Theme 4.00

Reintroductions and refugia

Species close to extinction require special effort in the hope that new opportunities to deal with threats in the wild may emerge and increase their chances of survival.

Intensive management of threatened species involving zoos, fenced enclosures, nest boxes, translocation of individuals and quarantine from disease is expensive. Research is urgently needed to improve the cost-effectiveness of conservation interventions.

This theme will focus on:

  • Saving species on Australian islands
  • Increased security of threatened plants through translocation
  • Improved management of refugia in the landscape.
Related Projects

Translocation, reintroduction and conservation fencing for threatened fauna

Project: 4.1
Whether moving species into fenced areas, intensively managed habitats or outside its previous habitat - translocating threatened species presents a number of challenges.

This project will research the most feasible and cost-effective translocation strategies to boost the size and long-term viability of wild populations. This will include improved planning for, and implementation of, translocations of mammals, birds, reptiles and frogs.

Can assisted gene flow increase the resilience of terrestrial-breeding frogs to a drying climate?

Project: 4.1.6
Assisted gene flow is an emerging method to aid species to adapt to new conditions, such as those created by climate change. It involves the movement of individuals (or their genes) from one population to another. This project will investigate whether assisted gene flow could enhance the resilience of two species of non-threatened amphibians from the south-west of Australia to increasingly dry conditions.

Improving conservation outcomes for critically endangered white-bellied frogs

Project: 4.1.8
White-bellied frogs are a critically endangered species that are endemic to the Margaret River region of Western Australia. The species has undergone continued population declines, despite careful management. This project will target knowledge gaps around factors contributing to population declines, as well as better resolve the specific habitat and hydrological requirements of this species.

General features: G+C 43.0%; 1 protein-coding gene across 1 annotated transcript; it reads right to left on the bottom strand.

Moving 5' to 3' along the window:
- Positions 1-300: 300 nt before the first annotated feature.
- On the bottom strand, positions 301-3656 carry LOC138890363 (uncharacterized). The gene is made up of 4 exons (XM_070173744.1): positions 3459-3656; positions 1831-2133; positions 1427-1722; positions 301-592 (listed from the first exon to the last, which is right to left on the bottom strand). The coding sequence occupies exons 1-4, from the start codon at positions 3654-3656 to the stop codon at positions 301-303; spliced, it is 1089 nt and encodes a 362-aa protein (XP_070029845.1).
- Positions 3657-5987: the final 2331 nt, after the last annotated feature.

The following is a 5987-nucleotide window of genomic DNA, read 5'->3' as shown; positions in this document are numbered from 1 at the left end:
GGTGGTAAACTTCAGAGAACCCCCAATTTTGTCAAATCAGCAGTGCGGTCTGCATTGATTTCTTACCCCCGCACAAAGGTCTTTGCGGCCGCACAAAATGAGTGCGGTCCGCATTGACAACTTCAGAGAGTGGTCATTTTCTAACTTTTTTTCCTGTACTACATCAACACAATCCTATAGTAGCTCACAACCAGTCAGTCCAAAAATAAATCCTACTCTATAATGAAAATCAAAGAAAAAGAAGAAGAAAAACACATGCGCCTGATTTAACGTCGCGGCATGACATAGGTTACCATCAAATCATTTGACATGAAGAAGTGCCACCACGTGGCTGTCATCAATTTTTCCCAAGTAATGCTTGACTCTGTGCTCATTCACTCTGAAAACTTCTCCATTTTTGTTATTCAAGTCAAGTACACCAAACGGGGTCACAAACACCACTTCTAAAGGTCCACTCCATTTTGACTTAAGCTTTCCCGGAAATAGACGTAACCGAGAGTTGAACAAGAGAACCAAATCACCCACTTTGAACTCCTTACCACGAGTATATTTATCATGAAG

Learning from mammal translocations

Project: 4.1.3
Australian Wildlife Conservancy is undertaking a major project to re-establish populations of 10 regionally-extinct mammals, including nine threatened species, at Mt Gibson Wildlife Sanctuary, Western Australia. The reintroductions will integrate monitoring and research activities in order to improve the conduct of future reintroductions in Australia.

Saving species on Australian islands

Project: 4.2
This project will help shape on-ground actions on Australian islands – which are havens for threatened species. It will develop information to more effectively protect Australia’s island biodiversity and create safe refuges for species at risk.

Improving threatened plant reintroduction success

Project: 4.3
Reintroducing threatened plant species can be a risky and expensive undertaking, especially in cases where current knowledge is inadequate. Project 4.3 will fill these knowledge gaps to improve the feasibility and cost-effectiveness of reintroducing threatened plant species.
It will provide practical guidance on how, where and when reintroductions should be implemented to cost effectively minimise the extinction of threatened plants.

Identifying and managing refuges from threats

Project: 4.4
Some locations in Australia are particularly valuable for threatened species because they offer natural protection from introduced predators, diseases, fire, drought, and the effects of climate change. Project 4.4 will locate and identify the features that form natural refugia and the places where conservation efforts will be most effective.